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Apache Guru Behlendorf to Helm Hyperledger Project

By Richard Adhikari
May 20, 2016 10:12 AM PT
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The Linux Foundation on Thursday announced that Brian Behlendorf, a primary developer of the Apache Web server and a founding member of the Apache Software Foundation, has joined the Hyperledger Project as executive director.

The project is a collaborative effort to advance blockchain technology by identifying and addressing important features for an open standard for distributed ledgers that will apply across industries. It aims to transform how businesses transactions are conducted worldwide.

The project "is all about bringing together developers to build common, distributed ledger technology," Behlendorf told LinuxInsider. "With my expertise and experience in open source and technology, I will be focused on building an open source community to advance the software for the enterprise."

He will "help bring members and community together to build a code base to achieve the vision of blockchain technology," which is "critical for moving an open source project with such promising technology to the next level," he said.

The Importance of Hyperledger

The Hyperledger Project "is an 11 out of 10," Behlendorf asserted. It "has attracted a lot of developer and venture capital interest. Blockchain technology is applicable to a number of industries, including finance, banking, IoT, supply chains, manufacturing and technology."

Every large company "has a dedicated team thinking about how their business will be impacted by this sort of technology." He wants to "channel that interest from developers and the community, set standards, and advance an enterprise-grade, open source distributed ledger framework upon which users can build and run a variety of business applications," he said.

Distributed ledgers "are essential to the next generation of the Internet technology stack," but Behlendorf wants to focus on implementing a few use cases to show real needs rather than "painting a huge vision for the future."

Natural Choice

"The key here is to keep in mind that the very nature of this technology requires high-trust individuals and high-trust processes," said Al Hilwa, a program director at IDC Seattle.

"Having the Linux Foundation lead this is a natural fit given the organization's long-running efforts and cultivated processes around managing large communities of developers in a very high-trust process," he told LinuxInsider. "Picking Mr. Behlendorf to lead the effort is a similarly natural selection."

Behlendorf "is an iconic crossover figure with roots and credibility that transcend the boundaries of individual open source communities and of vertical industries," observed Bill Weinberg, a senior director at the Linux Foundation.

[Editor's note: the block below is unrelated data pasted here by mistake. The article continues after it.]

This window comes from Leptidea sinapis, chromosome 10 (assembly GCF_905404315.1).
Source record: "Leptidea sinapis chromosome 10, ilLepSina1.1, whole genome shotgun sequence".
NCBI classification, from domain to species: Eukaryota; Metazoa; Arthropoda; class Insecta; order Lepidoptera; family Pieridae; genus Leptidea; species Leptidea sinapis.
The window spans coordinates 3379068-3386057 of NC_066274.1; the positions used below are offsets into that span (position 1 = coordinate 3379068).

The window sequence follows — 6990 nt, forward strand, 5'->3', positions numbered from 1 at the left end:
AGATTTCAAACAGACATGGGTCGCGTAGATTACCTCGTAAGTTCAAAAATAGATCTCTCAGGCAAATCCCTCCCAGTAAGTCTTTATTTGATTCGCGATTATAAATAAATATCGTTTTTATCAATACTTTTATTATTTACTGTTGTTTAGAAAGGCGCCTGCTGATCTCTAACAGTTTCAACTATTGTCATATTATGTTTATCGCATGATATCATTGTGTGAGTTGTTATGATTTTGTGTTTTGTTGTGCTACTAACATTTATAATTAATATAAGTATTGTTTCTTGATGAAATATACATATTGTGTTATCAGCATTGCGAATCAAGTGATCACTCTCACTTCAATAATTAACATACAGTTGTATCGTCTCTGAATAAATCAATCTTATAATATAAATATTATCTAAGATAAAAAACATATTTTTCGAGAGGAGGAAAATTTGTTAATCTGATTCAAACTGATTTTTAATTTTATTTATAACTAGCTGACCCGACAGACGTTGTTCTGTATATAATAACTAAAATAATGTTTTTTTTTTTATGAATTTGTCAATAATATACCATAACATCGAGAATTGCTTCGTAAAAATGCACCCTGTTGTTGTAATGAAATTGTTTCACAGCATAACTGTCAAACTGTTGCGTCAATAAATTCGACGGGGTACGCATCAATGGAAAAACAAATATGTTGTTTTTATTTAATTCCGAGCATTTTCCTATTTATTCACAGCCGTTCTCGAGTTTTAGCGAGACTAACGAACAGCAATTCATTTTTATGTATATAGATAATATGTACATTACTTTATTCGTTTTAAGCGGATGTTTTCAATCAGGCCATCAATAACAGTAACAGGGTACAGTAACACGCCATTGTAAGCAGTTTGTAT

"In particular, Brian's visibility in and into both Web technologies and financial services uniquely qualifies him to lead an initiative that benefits [various industries] and will draw contributors from the ranks for developers in those industries," he told LinuxInsider.

Brian "is the perfect choice to lead the Hyperledger community," said Jerry Cuomo, CTO at IBM Middleware.

"His experience, technical insight and passion are just what the project needs," he told LinuxInsider.

Industry Impact

Bitcoin will revolutionize the financial services industry and eliminate the need for financial institutions as intermediary agents, Pascal Bouvier, a venture partner at Santander InnoVentures, has contended.

"We are trying to be pragmatic and cannot predict how the technology will disrupt or revolutionize entire industries, something as large as the financial industry," Behlendorf countered. "Blockchain technology can be a good solution for the hard problems financial institutions face; how they choose to use it, we will have to wait and see."

Hyperledger has the potential to do the following things, according to the Linux Foundation's Weinberg:

  • Lower the cost of transactions and of accounting in general while speeding transaction processing;
  • Bring greater transparency and traceability to international financial transactions; and
  • Streamline the customer-supplier relationship in multitier supply chains such as automotive, mobile telephony and consumer goods.

It's not likely that financial markets and corporate entities and individuals engaging in financial transactions will eschew existing institutions and practices, Weinberg argued.

"Existing financial institutions in the public and private sector are much better equipped to take on Hyperledger as a platform," he said, "even as its impact changes the way they do business."


Richard Adhikari has written about high-tech for leading industry publications since the 1990s and wonders where it's all leading to. Will implanted RFID chips in humans be the Mark of the Beast? Will nanotech solve our coming food crisis? Does Sturgeon's Law still hold true? You can connect with Richard on Google+.


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